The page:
Comments on: Why the NYT will lose to HuffPo A slice of lime in the soda Sun, 26 Oct 2014 19:05:02 +0000 hourly 1 By: Nietzcheisdead Mon, 23 Apr 2012 15:57:36 +0000 People need to stop using the term “platform agnostic” or “site agnostic”.
It really betrays the stupidity of modern leftists/pagans/atheists/agnostics/secul arists.

You’re saying that the Huffpo website coding doesn’t believe in different websites? The Huffpo brain can’t say whether those websites it links to exist or not? Could go either way?
You guys are like what you claim religious people were or what the Nazis actually were. You try to use language to brainwash people and alter the cultural landscape.
In your mind an agnostic is a smart, breezy, cool person who can switch from belief to belief with the utmost coolness and that’s what you think the word “agnostic” means. Or you think if enough of you use it that way we will have that connotation for agnostics.

Agnostic actually means you’re too afraid to decide. So I’m guessing by saying that Huffpo is “site agnostic” you meant that it’s too afraid to decide whether or not it believes in other websites.

Maybe the fact that leftists got big pretending to be wise and intelligent when they’re naive, uneducated, close minded leftists is what’s sinking the NYT ship! (But I’m eager to hear more of the wildly creative excuses that leftists come up with!)

Please stop hacking language just because you’re ignorant of anything that happened before 1960!

By: spectre855 Wed, 09 Feb 2011 22:37:20 +0000 I can’t imagine looking at that side-by-side and thinking that the HuffPo image is preferrable. I guess it’s probably a matter of personal taste but I’d say that those two layout styles are comparable to Google’s search page versus Yahoo or MSN or any of the rest. Google offers a super clean and focused page that doesn’t have a lot of extraneous distracting crap while Yahoo is a mess of ads and links. Obviously user traffic shows that Google won the design war.

By: adsprung Wed, 09 Feb 2011 21:29:45 +0000 Maybe I’m a snob, but HuffPost layout says “junk” to me, even when it’s not (which is often enough). I find the Times site easy to navigate and full of visual interest. The WSJ site has been behind a paywall for a long time and has remained easy to navigate. It’s true that Westlaw and its ilk are a pain.

By: tgerdes Wed, 09 Feb 2011 20:21:40 +0000 The more important question, in the post print world—which is certainly coming—how does the New York Times make any money, absent a paywall?

I still believe there is a market for well-written and edited reporting. For what it’s worth, in the examples provided above, I also think the NYT page is better designed than the gaudy, unfocused HP example. Though in my mind, in terms of presentation, a tablet focused app may be better suited to protected content than a web page filled with links and ad banners and driven by search engine optimization and click through rates.

I’m not convinced a closed model won’t work for quality content. And enough of the bigger players do it what the the aggregators offer in their place?

By: Londonhack Wed, 09 Feb 2011 20:12:30 +0000 I might seem like a dinosaur but I see much more value in the sites that actually report things first rather than those that aggregate and link to original reporting.

By: newfie53523 Wed, 09 Feb 2011 17:34:59 +0000 How many outbound links does HuffPo have to NYT each day? How many outbound links does NYT have to HuffPo each day?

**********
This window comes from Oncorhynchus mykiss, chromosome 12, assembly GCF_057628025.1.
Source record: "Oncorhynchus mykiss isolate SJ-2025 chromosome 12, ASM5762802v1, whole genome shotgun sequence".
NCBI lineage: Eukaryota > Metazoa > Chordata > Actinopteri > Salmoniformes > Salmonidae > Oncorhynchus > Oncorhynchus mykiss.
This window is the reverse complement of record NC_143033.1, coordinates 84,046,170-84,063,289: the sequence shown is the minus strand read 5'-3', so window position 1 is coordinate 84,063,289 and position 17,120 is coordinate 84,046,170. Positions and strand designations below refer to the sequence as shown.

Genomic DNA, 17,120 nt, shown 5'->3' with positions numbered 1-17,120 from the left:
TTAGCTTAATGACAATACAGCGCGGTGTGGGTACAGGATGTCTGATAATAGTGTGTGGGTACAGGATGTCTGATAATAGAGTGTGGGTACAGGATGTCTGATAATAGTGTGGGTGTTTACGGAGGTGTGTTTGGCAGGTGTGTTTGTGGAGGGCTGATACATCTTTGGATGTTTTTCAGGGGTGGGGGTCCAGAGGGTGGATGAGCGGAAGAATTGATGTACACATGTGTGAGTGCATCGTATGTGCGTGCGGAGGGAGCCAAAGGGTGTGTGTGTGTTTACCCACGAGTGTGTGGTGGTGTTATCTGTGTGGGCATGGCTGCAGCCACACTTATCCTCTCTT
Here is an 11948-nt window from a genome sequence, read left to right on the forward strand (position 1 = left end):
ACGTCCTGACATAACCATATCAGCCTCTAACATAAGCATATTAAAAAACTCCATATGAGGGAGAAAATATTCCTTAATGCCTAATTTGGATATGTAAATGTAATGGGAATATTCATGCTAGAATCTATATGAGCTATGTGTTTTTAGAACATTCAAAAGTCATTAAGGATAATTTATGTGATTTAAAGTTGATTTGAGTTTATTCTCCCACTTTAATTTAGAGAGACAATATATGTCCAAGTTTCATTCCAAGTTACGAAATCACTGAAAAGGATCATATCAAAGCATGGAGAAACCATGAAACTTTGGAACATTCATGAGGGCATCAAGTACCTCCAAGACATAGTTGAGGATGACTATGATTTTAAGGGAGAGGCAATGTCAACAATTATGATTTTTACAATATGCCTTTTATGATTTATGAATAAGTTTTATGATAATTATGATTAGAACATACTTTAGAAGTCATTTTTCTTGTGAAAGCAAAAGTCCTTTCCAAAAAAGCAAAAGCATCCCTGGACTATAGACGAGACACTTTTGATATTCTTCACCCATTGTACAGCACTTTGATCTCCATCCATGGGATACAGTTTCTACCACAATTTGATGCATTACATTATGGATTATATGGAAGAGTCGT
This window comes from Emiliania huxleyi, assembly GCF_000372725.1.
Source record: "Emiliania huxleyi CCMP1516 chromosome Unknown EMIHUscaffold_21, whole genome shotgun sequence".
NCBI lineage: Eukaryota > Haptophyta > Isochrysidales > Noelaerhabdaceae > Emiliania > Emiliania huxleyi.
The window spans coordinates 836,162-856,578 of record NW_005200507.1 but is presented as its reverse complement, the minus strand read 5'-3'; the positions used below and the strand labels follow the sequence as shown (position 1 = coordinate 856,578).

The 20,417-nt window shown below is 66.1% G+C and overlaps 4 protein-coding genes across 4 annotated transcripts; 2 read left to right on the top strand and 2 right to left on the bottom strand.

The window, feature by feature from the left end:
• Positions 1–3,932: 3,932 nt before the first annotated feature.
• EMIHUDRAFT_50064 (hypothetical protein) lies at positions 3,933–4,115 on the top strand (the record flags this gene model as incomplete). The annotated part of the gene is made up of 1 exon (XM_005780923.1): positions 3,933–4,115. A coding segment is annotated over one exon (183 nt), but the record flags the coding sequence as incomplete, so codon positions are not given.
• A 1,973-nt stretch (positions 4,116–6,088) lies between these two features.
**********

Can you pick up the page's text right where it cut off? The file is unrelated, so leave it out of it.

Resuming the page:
One is a parasite. There is a finite number of high-nutrition hosts for the this parasite. Play this scenario out…

By: chipk Wed, 09 Feb 2011 15:13:50 +0000 I’m not sure the argument here adds up to NYT losing to HuffPo, or what that even means really. But the analysis here is compelling and useful. And stepping back a bit, it makes all these sense in the world that HuffPo’s navigation strategy would outperform NYT. If you think about the core competencies of these two companies, NYT at it’s most essential would be called a content creator while HuffPo is a content organizer. HuffPo is simply more focused on navigation/link strategies and Felix’s suggestion that NYT consider the HuffPo model deeply and leverage relevant elements from it is a very good one.

By: flippant Wed, 09 Feb 2011 06:52:49 +0000 Beyond the dread NYT paywall is a larger issue – it used to be called “top-fold” journalism.

The NYT website is boring and appeals to a (Barneys) niche audience. HuffPo is a mass-market Target, Inc. brand of journalism, with AOL playing the role of Dayton-Hudson.

By: brandonsadkins Wed, 09 Feb 2011 05:07:18 +0000 Not to mention that this is a terribly loaded and view-grabbing headline.

HuffPo and NYT aren’t in a direct battle. Yes, NYT may make a mistake in putting up a paywall, but their content seems more worth the money by far compared to HuffPo, which, despite some of their politics I agree with, is fairly low-quality in content.

When you distract your readers purposely from your content in the interest of making money, you don’t care about your content.

By: brandonsadkins Wed, 09 Feb 2011 05:03:57 +0000 You must be kidding. The NYT page is beautiful and can be read easily without distraction. It can be shared via social media services using the small section of links.

The HuffPo page is a nightmare of ads and ugliness. It makes me want to surf away immediately, except for the fact that I use ad-blocking extensions anyway. Still yet, the NYT page has far more class and aesthetics, which my brain instantly interprets as far more trustworthy and content-focused.

HuffPo seems like they’re more interested in ad revenue than content, and that mantra shows in their page design. Social media, comments, and discussion are great, but they aren’t the point.

Give me only the news, unless I specifically ask for more.